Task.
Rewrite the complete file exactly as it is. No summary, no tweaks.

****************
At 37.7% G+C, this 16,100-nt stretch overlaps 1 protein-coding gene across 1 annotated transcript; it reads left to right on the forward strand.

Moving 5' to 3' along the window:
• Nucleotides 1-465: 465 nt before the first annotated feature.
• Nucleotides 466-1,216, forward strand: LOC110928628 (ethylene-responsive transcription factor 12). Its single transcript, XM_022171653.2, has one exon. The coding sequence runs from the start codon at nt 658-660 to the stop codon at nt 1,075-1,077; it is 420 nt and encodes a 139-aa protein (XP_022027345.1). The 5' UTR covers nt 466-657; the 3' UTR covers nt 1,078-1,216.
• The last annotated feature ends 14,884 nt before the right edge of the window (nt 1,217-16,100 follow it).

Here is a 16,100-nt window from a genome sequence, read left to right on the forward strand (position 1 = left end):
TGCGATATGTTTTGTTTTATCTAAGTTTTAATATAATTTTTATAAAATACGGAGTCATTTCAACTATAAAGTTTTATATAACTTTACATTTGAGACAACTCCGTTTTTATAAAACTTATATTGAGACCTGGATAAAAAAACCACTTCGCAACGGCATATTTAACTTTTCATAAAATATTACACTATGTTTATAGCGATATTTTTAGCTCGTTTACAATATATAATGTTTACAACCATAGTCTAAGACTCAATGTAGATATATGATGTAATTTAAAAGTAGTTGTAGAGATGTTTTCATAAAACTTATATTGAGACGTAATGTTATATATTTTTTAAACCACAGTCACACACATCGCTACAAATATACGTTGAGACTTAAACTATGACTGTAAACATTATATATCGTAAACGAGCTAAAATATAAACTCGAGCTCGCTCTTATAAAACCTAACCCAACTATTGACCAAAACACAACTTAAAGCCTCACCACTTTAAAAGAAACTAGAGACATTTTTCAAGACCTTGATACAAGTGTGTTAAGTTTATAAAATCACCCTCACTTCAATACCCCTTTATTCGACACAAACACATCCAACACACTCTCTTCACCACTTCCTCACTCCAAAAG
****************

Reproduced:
At 37.7% G+C, this 16,100-nt stretch overlaps 1 protein-coding gene across 1 annotated transcript; it reads left to right on the forward strand.

Moving 5' to 3' along the window:
• Nucleotides 1-465: 465 nt before the first annotated feature.
• Nucleotides 466-1,216, forward strand: LOC110928628 (ethylene-responsive transcription factor 12). Its single transcript, XM_022171653.2, has one exon. The coding sequence runs from the start codon at nt 658-660 to the stop codon at nt 1,075-1,077; it is 420 nt and encodes a 139-aa protein (XP_022027345.1). The 5' UTR covers nt 466-657; the 3' UTR covers nt 1,078-1,216.
• The last annotated feature ends 14,884 nt before the right edge of the window (nt 1,217-16,100 follow it).

Here is a 16,100-nt window from a genome sequence, read left to right on the forward strand (position 1 = left end):
TGCGATATGTTTTGTTTTATCTAAGTTTTAATATAATTTTTATAAAATACGGAGTCATTTCAACTATAAAGTTTTATATAACTTTACATTTGAGACAACTCCGTTTTTATAAAACTTATATTGAGACCTGGATAAAAAAACCACTTCGCAACGGCATATTTAACTTTTCATAAAATATTACACTATGTTTATAGCGATATTTTTAGCTCGTTTACAATATATAATGTTTACAACCATAGTCTAAGACTCAATGTAGATATATGATGTAATTTAAAAGTAGTTGTAGAGATGTTTTCATAAAACTTATATTGAGACGTAATGTTATATATTTTTTAAACCACAGTCACACACATCGCTACAAATATACGTTGAGACTTAAACTATGACTGTAAACATTATATATCGTAAACGAGCTAAAATATAAACTCGAGCTCGCTCTTATAAAACCTAACCCAACTATTGACCAAAACACAACTTAAAGCCTCACCACTTTAAAAGAAACTAGAGACATTTTTCAAGACCTTGATACAAGTGTGTTAAGTTTATAAAATCACCCTCACTTCAATACCCCTTTATTCGACACAAACACATCCAACACACTCTCTTCACCACTTCCTCACTCCAAAAG